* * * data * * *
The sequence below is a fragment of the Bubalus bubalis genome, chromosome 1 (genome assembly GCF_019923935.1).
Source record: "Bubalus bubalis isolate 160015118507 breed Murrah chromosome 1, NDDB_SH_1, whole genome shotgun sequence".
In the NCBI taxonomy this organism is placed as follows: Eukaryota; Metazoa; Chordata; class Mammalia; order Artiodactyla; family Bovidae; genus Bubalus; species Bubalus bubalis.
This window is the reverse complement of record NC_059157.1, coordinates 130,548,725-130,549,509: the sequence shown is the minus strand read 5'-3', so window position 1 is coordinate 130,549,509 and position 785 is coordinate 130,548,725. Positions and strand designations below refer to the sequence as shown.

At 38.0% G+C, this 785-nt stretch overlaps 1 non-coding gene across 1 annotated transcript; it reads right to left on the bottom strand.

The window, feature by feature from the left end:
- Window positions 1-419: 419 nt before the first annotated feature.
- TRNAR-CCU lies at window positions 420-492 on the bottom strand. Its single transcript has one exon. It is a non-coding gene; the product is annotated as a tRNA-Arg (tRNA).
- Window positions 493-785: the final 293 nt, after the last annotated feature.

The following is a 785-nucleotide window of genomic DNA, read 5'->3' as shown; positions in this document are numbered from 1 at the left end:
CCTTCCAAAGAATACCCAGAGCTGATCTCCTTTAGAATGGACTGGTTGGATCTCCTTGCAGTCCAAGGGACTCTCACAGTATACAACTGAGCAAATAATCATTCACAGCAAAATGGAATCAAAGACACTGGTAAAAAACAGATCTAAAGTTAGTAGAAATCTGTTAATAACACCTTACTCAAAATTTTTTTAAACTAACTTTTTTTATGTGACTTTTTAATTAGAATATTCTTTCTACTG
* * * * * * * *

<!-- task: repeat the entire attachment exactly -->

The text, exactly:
The sequence below is a fragment of the Bubalus bubalis genome, chromosome 1 (genome assembly GCF_019923935.1).
Source record: "Bubalus bubalis isolate 160015118507 breed Murrah chromosome 1, NDDB_SH_1, whole genome shotgun sequence".
In the NCBI taxonomy this organism is placed as follows: Eukaryota; Metazoa; Chordata; class Mammalia; order Artiodactyla; family Bovidae; genus Bubalus; species Bubalus bubalis.
This window is the reverse complement of record NC_059157.1, coordinates 130,548,725-130,549,509: the sequence shown is the minus strand read 5'-3', so window position 1 is coordinate 130,549,509 and position 785 is coordinate 130,548,725. Positions and strand designations below refer to the sequence as shown.

At 38.0% G+C, this 785-nt stretch overlaps 1 non-coding gene across 1 annotated transcript; it reads right to left on the bottom strand.

The window, feature by feature from the left end:
- Window positions 1-419: 419 nt before the first annotated feature.
- TRNAR-CCU lies at window positions 420-492 on the bottom strand. Its single transcript has one exon. It is a non-coding gene; the product is annotated as a tRNA-Arg (tRNA).
- Window positions 493-785: the final 293 nt, after the last annotated feature.

The following is a 785-nucleotide window of genomic DNA, read 5'->3' as shown; positions in this document are numbered from 1 at the left end:
CCTTCCAAAGAATACCCAGAGCTGATCTCCTTTAGAATGGACTGGTTGGATCTCCTTGCAGTCCAAGGGACTCTCACAGTATACAACTGAGCAAATAATCATTCACAGCAAAATGGAATCAAAGACACTGGTAAAAAACAGATCTAAAGTTAGTAGAAATCTGTTAATAACACCTTACTCAAAATTTTTTTAAACTAACTTTTTTTATGTGACTTTTTAATTAGAATATTCTTTCTACTG